Re: Dating

Pat wrote:
>>There have been only two significant cosmetic changes to the Marine Band 
>>since it was introduced in 1897 in the US. The first was switching from the 
>>two tabbed ("mickey mouse ear") covers around 1920-something, 
>Also, the earliest ones had the patent date engraved on the upper.
>This was later dropped.

Here is a picture of one of these earliest versions, from an ebay auction (may 
not be around long, this auction has ended):

>The actual style of the trademark design varied quite over the years
>before they removed it completely.

The portrait of M. Hohner also changed subtly over the years, as did the 
curvature of the covers, and the style of the rear opening, as you mention.  
The earliest examples have a minimal lip at the back openings, these days it's 
quite pronounced.  

>the number of larger holes at the ends of the reedplates has changed
>from three to two. In the 1990s, they started stamping the reedplates
>with a production code.

Yes, although this is difficult to detect without removing the cover plates.  
The original model had two holes, and then it changed to three with the single 
tab cover, and with the recent retooling in the 90s (at which time the started 
adding the "freshness dating") they've gone back to two at each end.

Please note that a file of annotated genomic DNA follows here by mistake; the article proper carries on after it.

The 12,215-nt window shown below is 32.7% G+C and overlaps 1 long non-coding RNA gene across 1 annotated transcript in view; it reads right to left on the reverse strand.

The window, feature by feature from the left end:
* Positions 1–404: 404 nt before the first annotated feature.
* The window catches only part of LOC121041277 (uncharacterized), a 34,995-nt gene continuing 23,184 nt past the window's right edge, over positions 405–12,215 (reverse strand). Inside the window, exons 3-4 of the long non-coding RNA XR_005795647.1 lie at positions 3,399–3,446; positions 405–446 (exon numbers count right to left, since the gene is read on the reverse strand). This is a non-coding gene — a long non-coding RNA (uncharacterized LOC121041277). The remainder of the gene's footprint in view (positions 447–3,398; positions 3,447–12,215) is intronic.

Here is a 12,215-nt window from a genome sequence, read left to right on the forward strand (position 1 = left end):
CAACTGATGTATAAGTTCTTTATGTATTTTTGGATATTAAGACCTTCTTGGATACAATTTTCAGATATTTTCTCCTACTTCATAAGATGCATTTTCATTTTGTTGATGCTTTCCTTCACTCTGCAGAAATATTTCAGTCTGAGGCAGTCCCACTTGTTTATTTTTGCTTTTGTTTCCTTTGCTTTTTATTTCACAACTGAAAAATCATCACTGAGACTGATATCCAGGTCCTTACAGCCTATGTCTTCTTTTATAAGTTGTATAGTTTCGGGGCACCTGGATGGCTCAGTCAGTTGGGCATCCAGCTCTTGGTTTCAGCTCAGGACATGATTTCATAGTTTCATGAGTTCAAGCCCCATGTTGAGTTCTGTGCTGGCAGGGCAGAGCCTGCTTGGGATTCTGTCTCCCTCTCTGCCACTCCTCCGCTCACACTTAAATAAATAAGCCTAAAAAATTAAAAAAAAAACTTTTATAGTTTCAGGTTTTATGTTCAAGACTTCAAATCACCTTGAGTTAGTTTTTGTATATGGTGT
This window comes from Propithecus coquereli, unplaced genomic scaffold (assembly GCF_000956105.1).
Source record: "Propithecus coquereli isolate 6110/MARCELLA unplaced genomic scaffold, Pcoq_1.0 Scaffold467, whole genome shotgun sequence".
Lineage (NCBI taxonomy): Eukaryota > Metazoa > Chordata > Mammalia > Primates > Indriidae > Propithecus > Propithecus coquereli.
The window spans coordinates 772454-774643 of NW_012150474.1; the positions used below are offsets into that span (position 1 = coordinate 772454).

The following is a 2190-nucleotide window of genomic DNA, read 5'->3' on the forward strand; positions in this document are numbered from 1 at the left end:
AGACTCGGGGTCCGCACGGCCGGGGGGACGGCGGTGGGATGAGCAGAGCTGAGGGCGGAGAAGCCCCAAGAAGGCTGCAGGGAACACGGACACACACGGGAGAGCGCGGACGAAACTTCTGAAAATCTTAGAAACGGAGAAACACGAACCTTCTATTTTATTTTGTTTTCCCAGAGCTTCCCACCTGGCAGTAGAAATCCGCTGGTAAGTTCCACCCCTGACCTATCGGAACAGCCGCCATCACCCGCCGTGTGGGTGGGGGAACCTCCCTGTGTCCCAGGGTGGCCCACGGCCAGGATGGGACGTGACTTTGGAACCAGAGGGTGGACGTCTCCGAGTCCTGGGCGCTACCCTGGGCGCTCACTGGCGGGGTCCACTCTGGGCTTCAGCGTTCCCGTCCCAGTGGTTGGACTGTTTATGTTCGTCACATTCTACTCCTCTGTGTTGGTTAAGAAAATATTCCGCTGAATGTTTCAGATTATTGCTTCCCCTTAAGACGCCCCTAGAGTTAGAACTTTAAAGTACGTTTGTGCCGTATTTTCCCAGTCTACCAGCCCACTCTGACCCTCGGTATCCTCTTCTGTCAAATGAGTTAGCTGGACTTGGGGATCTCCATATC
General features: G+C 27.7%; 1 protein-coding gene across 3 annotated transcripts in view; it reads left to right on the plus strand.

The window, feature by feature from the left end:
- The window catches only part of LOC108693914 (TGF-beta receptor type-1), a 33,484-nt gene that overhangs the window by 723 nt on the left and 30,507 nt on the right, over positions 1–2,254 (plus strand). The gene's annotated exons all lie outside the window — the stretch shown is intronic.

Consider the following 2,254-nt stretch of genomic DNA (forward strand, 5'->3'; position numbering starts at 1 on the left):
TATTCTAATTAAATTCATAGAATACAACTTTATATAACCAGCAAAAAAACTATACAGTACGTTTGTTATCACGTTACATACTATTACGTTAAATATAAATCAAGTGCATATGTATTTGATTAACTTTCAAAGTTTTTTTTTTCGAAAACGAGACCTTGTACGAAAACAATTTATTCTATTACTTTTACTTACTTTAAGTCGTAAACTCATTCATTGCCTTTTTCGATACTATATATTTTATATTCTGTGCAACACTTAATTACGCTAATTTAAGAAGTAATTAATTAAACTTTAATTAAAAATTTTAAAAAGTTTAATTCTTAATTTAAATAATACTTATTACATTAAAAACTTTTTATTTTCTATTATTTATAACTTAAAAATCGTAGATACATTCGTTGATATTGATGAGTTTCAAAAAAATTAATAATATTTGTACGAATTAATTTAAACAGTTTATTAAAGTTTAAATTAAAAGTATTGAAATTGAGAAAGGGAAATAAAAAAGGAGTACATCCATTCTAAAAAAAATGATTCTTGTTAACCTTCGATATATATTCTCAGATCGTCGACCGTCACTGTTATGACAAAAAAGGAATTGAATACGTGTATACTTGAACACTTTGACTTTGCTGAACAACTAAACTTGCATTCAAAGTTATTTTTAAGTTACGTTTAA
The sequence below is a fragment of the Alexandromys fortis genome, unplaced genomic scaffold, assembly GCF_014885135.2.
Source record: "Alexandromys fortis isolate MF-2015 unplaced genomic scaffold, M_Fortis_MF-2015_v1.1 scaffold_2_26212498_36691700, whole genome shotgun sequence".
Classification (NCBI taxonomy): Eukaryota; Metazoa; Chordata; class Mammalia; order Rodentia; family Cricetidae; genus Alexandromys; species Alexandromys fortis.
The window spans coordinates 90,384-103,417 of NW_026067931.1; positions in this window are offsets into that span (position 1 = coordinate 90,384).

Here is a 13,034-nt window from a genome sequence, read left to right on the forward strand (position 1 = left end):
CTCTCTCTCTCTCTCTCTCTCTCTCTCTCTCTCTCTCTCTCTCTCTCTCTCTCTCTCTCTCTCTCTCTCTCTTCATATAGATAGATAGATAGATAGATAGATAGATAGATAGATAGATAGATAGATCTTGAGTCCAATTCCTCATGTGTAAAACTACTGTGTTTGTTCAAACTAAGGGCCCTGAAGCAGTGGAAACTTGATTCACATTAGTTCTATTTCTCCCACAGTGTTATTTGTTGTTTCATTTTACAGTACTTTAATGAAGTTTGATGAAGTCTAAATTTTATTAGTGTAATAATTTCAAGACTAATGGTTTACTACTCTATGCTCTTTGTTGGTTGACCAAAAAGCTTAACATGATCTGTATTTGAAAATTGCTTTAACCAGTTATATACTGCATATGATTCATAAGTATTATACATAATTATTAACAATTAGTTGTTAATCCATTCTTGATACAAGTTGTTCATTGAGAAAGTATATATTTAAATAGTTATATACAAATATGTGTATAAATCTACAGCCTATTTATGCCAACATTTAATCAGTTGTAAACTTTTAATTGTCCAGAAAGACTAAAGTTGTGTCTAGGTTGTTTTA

>I've seen at least three different types of rivet heads used on Marine
>Bands. Maybe four. Also there have been several changes in reed
>materials (hard to spot just by looking, especially if the harp has
>discoloured with age) and reed profile (easiest to spot by looking at
>the weights on the tips of the lower reeds). Also some harps made in
>the 80s have the corners of the reeds clipped slightly. 

There seemed to be a change in material of the plates sometime in the mid-90s 
as well, though I have no way to confirm this.  I grind a lot of these plates, 
and noted that one batch of production seemed to grind more easily and heated 
less during the process.  

>Reed lengths and widths have remained constant, however.

The constancy in reed dimensions is significant, as it enables repair on an 
ancient Marine Band using reeds harvested from modern plates.

>The comb material has also been
>changed from peach wood to pear wood (not sure I could really tell
>just by looking). There are probably some other things that I've left

I wasn't aware of the peachwood combs, do you have an idea when this switch was 
made?  I have seen several VERY old Marine Bands which seem to have a different 
quality of wood.  

>if you are shopping on eBay, you need to remember
>that harps often do not come in their original boxes.

Yes, sometimes they aren't even Marine Band harps in those boxes!  Generally, 
the people selling very old Marine Bands haven't a clue about them, and often 
times tell stories about them ("My grandfather brought this home from Germany 
after WWII") that just don't jibe with the facts.  You should always try and 
ask as many questions and get as many pictures of a potentially 
collectible/restorable instrument as possible before you buy it.

>All in all, somebody could write a book on how to date MBs from all
>these things, but not me - at least, not this week...

No one better qualified than you, Pat.  I've seen most of these variations, but 
I've never tried to document and date them.  I know roughly how the major 
changes occured sequentially, but not at what point in history.  Does Hohner 
keep any data or examples on this topic?

- -tim

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